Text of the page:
George Zimmerman followed Trayvon Martin because he perceived him as dangerous. The defense argues he was, the prosecution argues he wasn’t. No one, of course, argues that Zimmerman approached Martin with kindness, or stopped to consider the boy as anything other than suspicious, an outsider. Ultimately Zimmerman shot and killed Martin. A lack of empathy can produce national tragedies. But it also drives quieter, more routine forms of discrimination.
Let’s do a quick experiment. You watch a needle pierce someone’s skin. Do you feel this person’s pain? Does it matter if the person’s skin is white or black?
For many people, race does matter, even if they don’t know it. They feel more empathy when they see white skin pierced than black. This is known as the racial empathy gap. To study it, researchers at the University of Milano-Bicocca showed participants (all of whom were white) video clips of a needle or an eraser touching someone’s skin. They measured participants’ reactions through skin conductance tests—basically whether their hands got sweaty—which reflect activity in the pain matrix of the brain. If we see someone in pain, it triggers the same network in our brains that’s activated when we are hurt. But people do not respond to the pain of others equally. In this experiment, when viewers saw white people receiving a painful stimulus, they responded more dramatically than they did for black people.
The racial empathy gap helps explain disparities in everything from pain management to the criminal justice system. But the problem isn’t just that people disregard the pain of black people. It’s somehow even worse. The problem is that the pain isn’t even felt.
A recent study shows that people, including medical personnel, assume black people feel less pain than white people. The researchers asked participants to rate how much pain they would feel in 18 common scenarios. The participants rated experiences such as stubbing a toe or getting shampoo in their eyes on a four-point scale (where 1 is “not painful” and 4 is “extremely painful”). Then they rated how another person (a randomly assigned photo of an experimental “target”) would feel in the same situations. Sometimes the target was white, sometimes black. In each experiment, the researchers found that white participants, black participants, and nurses and nursing students assumed that blacks felt less pain than whites.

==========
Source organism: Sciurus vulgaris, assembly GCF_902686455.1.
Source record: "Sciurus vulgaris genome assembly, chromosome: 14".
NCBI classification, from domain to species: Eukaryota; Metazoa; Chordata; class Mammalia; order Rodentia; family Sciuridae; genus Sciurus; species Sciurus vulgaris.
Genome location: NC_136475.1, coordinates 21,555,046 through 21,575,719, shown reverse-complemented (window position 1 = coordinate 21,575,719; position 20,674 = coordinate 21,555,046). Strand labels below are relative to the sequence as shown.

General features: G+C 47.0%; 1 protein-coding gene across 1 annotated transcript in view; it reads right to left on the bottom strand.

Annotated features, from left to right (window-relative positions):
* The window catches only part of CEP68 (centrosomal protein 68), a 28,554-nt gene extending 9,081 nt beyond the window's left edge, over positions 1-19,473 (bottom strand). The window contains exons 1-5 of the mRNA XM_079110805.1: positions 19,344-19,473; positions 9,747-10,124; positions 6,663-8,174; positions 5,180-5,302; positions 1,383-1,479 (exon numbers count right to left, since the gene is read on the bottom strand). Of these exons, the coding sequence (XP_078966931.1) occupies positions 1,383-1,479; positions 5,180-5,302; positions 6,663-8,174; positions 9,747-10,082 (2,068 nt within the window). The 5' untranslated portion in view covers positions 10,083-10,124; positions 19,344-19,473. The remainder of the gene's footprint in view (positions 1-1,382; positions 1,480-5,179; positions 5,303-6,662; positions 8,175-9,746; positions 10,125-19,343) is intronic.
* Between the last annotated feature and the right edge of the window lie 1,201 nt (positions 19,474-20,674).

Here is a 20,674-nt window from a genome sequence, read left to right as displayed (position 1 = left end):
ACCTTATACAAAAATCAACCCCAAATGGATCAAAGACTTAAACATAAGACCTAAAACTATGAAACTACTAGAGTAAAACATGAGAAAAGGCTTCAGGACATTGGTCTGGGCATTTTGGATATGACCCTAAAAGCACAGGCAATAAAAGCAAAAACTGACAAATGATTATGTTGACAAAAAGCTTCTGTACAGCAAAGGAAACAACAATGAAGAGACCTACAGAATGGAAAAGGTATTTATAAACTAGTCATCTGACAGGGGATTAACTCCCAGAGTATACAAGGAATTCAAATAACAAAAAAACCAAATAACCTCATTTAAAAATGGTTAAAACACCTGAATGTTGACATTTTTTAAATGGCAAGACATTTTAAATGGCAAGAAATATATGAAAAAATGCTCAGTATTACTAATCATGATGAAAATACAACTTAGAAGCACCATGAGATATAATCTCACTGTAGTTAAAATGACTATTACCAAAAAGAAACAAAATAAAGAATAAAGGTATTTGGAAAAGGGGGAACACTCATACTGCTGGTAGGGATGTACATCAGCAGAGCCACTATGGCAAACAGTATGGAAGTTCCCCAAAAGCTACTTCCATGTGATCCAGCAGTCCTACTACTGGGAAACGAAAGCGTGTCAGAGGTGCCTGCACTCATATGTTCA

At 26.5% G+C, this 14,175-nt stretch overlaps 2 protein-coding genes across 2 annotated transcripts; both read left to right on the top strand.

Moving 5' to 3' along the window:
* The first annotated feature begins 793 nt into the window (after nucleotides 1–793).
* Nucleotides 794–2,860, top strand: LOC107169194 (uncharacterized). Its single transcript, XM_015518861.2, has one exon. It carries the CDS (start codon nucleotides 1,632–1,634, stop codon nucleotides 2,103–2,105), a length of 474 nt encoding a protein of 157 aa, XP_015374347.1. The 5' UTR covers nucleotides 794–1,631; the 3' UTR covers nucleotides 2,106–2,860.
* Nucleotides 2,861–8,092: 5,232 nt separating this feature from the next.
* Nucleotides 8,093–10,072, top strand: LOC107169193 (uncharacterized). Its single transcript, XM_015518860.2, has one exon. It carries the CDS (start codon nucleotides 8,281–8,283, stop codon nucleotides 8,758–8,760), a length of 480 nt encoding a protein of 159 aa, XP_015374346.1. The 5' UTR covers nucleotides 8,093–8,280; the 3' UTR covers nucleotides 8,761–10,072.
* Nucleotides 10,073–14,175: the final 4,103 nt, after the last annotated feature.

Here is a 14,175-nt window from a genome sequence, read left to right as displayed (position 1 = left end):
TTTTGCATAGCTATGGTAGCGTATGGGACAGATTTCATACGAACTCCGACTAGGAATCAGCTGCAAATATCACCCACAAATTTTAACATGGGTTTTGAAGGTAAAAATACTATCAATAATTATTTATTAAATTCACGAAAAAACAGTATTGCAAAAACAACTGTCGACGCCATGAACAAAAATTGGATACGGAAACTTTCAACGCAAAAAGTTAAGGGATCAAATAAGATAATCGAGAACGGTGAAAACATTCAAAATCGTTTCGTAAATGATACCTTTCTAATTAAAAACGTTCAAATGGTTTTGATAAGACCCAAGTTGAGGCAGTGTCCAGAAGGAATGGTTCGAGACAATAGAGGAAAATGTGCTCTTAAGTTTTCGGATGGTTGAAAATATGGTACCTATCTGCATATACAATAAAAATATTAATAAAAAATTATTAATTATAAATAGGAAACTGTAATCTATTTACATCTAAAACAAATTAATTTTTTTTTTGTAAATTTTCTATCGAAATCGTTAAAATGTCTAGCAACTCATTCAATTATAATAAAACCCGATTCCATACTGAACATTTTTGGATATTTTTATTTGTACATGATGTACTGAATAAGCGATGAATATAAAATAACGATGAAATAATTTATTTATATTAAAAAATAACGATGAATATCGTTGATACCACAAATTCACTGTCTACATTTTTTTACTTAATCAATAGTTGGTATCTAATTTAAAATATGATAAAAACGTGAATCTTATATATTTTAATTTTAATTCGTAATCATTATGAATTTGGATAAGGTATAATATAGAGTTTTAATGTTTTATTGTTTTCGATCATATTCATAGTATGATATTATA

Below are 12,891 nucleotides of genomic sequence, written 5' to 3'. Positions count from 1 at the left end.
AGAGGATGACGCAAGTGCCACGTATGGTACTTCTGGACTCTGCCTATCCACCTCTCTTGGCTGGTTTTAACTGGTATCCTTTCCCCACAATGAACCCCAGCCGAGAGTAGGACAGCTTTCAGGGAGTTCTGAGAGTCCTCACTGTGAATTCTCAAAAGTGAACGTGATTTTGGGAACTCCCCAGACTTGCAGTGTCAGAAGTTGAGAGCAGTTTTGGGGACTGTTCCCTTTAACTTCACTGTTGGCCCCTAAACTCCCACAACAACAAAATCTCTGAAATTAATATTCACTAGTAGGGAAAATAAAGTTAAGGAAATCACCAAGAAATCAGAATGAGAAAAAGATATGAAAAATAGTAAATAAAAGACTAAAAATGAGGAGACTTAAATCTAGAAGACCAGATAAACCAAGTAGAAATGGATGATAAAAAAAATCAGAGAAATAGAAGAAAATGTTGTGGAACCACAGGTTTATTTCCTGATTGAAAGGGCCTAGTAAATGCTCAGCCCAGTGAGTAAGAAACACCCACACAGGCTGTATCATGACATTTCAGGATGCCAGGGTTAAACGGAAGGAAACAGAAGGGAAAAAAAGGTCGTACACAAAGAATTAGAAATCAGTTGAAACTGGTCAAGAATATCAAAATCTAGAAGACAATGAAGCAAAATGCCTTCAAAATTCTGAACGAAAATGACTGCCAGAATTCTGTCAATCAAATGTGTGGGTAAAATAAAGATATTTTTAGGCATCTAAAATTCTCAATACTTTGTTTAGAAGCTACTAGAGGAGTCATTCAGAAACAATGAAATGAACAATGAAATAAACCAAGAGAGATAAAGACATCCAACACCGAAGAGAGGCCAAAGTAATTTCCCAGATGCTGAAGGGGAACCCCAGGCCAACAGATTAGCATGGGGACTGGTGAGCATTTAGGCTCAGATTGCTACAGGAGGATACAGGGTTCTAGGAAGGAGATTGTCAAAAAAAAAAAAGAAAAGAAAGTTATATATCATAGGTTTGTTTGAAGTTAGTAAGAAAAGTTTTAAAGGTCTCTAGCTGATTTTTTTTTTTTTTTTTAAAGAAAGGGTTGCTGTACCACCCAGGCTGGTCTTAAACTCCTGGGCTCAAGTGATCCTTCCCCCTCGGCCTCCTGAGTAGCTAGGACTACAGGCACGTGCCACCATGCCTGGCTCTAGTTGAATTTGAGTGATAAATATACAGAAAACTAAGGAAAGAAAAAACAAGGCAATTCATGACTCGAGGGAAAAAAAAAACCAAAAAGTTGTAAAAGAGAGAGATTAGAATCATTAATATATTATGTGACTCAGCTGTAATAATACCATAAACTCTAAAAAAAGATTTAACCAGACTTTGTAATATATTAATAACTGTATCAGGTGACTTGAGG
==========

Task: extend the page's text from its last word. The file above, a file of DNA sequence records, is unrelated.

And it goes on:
But the researchers did not believe racial prejudice was entirely to blame. After all, black participants also displayed an empathy gap toward other blacks. What could possibly be the explanation for why black people’s pain is underestimated?
It turns out assumptions about what it means to be black—in terms of social status and hardship—may be behind the bias. In additional experiments, the researchers studied participants’ assumptions about adversity and privilege. The more privilege assumed of the target, the more pain the participants perceived. Conversely, the more hardship assumed, the less pain perceived. The researchers concluded that “the present work finds that people assume that, relative to whites, blacks feel less pain because they have faced more hardship.”
This gives us some insight into how racial disparities are created—and how they are sustained. First, there is an underlying belief that there is a single black experience of the world. Because this belief assumes blacks are already hardened by racism, people believe black people are less sensitive to pain. Because they are believed to be less sensitive to pain, black people are forced to endure more pain.
Consider disparities in treatment for pain. We’ve known for at least two decades that minorities, primarily blacks and Hispanics, receive inadequate pain medication. Often this failure comes when people need help the most. For example, an early study of this disparity revealed that minorities with recurrent or metastatic cancer were less likely to have adequate analgesia. Racial disparities in pain management have been recorded in the treatment of migraines and back pain, cancer care in the elderly, and children with orthopedic fractures. A 2008 review of 13 years of national survey data on emergency room visits found that for a pain-related visit, an opioid prescription was more likely for white patients (31 percent) than black patients (23 percent).